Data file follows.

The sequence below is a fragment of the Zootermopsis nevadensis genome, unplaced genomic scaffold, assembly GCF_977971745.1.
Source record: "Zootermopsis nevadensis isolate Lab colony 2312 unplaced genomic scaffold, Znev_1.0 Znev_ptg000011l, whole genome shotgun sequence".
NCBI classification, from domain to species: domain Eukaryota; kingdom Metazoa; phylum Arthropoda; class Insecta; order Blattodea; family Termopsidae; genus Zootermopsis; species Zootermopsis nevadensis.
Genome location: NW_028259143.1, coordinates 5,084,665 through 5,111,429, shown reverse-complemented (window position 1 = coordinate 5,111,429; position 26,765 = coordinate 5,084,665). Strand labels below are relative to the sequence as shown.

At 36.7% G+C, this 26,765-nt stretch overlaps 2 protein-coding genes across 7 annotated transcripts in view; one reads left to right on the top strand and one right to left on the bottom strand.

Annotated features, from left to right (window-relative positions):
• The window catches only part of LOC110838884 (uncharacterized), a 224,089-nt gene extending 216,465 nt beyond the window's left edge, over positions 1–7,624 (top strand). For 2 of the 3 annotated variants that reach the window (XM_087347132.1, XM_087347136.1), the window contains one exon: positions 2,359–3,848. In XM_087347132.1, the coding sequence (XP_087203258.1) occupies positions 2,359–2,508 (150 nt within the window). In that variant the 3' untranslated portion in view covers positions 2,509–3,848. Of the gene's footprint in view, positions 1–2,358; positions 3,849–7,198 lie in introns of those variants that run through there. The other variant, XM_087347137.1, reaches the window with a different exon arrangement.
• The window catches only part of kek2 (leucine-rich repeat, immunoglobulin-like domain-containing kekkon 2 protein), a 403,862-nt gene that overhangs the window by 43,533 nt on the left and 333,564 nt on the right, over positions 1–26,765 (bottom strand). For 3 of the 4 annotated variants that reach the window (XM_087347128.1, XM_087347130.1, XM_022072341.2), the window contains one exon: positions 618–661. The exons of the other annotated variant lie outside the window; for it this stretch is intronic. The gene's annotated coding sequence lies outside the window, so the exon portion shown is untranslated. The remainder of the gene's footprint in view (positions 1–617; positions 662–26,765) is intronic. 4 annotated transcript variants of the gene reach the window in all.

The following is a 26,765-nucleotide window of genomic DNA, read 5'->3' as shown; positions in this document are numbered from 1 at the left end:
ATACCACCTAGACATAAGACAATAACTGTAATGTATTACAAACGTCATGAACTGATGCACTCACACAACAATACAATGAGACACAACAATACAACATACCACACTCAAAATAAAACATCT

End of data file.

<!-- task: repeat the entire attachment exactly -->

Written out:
The sequence below is a fragment of the Zootermopsis nevadensis genome, unplaced genomic scaffold, assembly GCF_977971745.1.
Source record: "Zootermopsis nevadensis isolate Lab colony 2312 unplaced genomic scaffold, Znev_1.0 Znev_ptg000011l, whole genome shotgun sequence".
NCBI classification, from domain to species: domain Eukaryota; kingdom Metazoa; phylum Arthropoda; class Insecta; order Blattodea; family Termopsidae; genus Zootermopsis; species Zootermopsis nevadensis.
Genome location: NW_028259143.1, coordinates 5,084,665 through 5,111,429, shown reverse-complemented (window position 1 = coordinate 5,111,429; position 26,765 = coordinate 5,084,665). Strand labels below are relative to the sequence as shown.

At 36.7% G+C, this 26,765-nt stretch overlaps 2 protein-coding genes across 7 annotated transcripts in view; one reads left to right on the top strand and one right to left on the bottom strand.

Annotated features, from left to right (window-relative positions):
• The window catches only part of LOC110838884 (uncharacterized), a 224,089-nt gene extending 216,465 nt beyond the window's left edge, over positions 1–7,624 (top strand). For 2 of the 3 annotated variants that reach the window (XM_087347132.1, XM_087347136.1), the window contains one exon: positions 2,359–3,848. In XM_087347132.1, the coding sequence (XP_087203258.1) occupies positions 2,359–2,508 (150 nt within the window). In that variant the 3' untranslated portion in view covers positions 2,509–3,848. Of the gene's footprint in view, positions 1–2,358; positions 3,849–7,198 lie in introns of those variants that run through there. The other variant, XM_087347137.1, reaches the window with a different exon arrangement.
• The window catches only part of kek2 (leucine-rich repeat, immunoglobulin-like domain-containing kekkon 2 protein), a 403,862-nt gene that overhangs the window by 43,533 nt on the left and 333,564 nt on the right, over positions 1–26,765 (bottom strand). For 3 of the 4 annotated variants that reach the window (XM_087347128.1, XM_087347130.1, XM_022072341.2), the window contains one exon: positions 618–661. The exons of the other annotated variant lie outside the window; for it this stretch is intronic. The gene's annotated coding sequence lies outside the window, so the exon portion shown is untranslated. The remainder of the gene's footprint in view (positions 1–617; positions 662–26,765) is intronic. 4 annotated transcript variants of the gene reach the window in all.

The following is a 26,765-nucleotide window of genomic DNA, read 5'->3' as shown; positions in this document are numbered from 1 at the left end:
ATACCACCTAGACATAAGACAATAACTGTAATGTATTACAAACGTCATGAACTGATGCACTCACACAACAATACAATGAGACACAACAATACAACATACCACACTCAAAATAAAACATCT